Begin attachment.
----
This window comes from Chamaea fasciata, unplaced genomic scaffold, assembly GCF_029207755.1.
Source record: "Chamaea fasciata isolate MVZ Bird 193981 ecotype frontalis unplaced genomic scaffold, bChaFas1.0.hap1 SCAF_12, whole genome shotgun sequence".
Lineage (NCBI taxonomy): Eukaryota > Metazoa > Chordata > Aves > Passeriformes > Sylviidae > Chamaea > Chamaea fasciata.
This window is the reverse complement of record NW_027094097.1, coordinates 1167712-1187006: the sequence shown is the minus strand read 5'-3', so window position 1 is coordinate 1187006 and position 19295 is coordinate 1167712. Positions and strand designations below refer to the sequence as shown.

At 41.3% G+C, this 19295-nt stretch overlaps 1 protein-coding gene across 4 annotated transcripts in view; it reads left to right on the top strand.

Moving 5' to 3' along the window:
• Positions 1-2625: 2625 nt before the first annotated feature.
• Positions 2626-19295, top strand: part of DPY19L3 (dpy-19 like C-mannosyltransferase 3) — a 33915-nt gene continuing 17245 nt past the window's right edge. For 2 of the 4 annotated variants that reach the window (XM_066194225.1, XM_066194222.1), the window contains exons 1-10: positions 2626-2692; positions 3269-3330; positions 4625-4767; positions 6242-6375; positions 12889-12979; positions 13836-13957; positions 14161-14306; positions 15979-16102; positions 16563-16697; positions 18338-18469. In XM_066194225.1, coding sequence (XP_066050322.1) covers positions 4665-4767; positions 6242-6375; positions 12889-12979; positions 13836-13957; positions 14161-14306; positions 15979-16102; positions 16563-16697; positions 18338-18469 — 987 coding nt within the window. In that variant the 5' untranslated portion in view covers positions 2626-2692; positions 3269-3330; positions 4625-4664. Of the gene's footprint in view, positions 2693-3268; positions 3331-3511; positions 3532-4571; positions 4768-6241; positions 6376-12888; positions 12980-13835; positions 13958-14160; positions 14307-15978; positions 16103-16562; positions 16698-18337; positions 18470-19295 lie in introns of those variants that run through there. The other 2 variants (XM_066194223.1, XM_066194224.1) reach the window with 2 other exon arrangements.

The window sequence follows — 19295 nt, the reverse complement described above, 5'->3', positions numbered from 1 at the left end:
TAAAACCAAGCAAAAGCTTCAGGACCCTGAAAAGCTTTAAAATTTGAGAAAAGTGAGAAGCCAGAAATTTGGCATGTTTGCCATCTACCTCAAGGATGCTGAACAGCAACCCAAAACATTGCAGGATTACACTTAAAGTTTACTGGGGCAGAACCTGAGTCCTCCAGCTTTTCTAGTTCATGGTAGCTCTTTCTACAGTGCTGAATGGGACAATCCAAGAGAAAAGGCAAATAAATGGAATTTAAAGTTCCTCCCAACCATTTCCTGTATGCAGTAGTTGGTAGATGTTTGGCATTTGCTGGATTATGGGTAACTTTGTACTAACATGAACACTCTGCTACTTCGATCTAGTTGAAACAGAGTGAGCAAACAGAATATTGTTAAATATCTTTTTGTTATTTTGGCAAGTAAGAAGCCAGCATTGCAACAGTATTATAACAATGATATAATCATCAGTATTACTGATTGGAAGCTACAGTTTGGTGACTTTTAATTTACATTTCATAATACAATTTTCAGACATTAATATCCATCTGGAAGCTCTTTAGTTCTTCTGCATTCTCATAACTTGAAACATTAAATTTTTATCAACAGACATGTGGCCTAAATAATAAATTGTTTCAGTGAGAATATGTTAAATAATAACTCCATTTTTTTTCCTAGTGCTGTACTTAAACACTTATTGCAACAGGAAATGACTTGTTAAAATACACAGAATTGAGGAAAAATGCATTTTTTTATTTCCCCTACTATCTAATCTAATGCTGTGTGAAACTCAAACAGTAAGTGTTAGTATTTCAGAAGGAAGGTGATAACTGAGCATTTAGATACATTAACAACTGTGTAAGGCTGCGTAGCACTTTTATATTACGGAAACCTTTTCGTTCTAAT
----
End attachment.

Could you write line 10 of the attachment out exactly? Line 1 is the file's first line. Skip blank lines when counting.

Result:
TAAAACCAAGCAAAAGCTTCAGGACCCTGAAAAGCTTTAAAATTTGAGAAAAGTGAGAAGCCAGAAATTTGGCATGTTTGCCATCTACCTCAAGGATGCTGAACAGCAACCCAAAACATTGCAGGATTACACTTAAAGTTTACTGGGGCAGAACCTGAGTCCTCCAGCTTTTCTAGTTCATGGTAGCTCTTTCTACAGTGCTGAATGGGACAATCCAAGAGAAAAGGCAAATAAATGGAATTTAAAGTTCCTCCCAACCATTTCCTGTATGCAGTAGTTGGTAGATGTTTGGCATTTGCTGGATTATGGGTAACTTTGTACTAACATGAACACTCTGCTACTTCGATCTAGTTGAAACAGAGTGAGCAAACAGAATATTGTTAAATATCTTTTTGTTATTTTGGCAAGTAAGAAGCCAGCATTGCAACAGTATTATAACAATGATATAATCATCAGTATTACTGATTGGAAGCTACAGTTTGGTGACTTTTAATTTACATTTCATAATACAATTTTCAGACATTAATATCCATCTGGAAGCTCTTTAGTTCTTCTGCATTCTCATAACTTGAAACATTAAATTTTTATCAACAGACATGTGGCCTAAATAATAAATTGTTTCAGTGAGAATATGTTAAATAATAACTCCATTTTTTTTCCTAGTGCTGTACTTAAACACTTATTGCAACAGGAAATGACTTGTTAAAATACACAGAATTGAGGAAAAATGCATTTTTTTATTTCCCCTACTATCTAATCTAATGCTGTGTGAAACTCAAACAGTAAGTGTTAGTATTTCAGAAGGAAGGTGATAACTGAGCATTTAGATACATTAACAACTGTGTAAGGCTGCGTAGCACTTTTATATTACGGAAACCTTTTCGTTCTAAT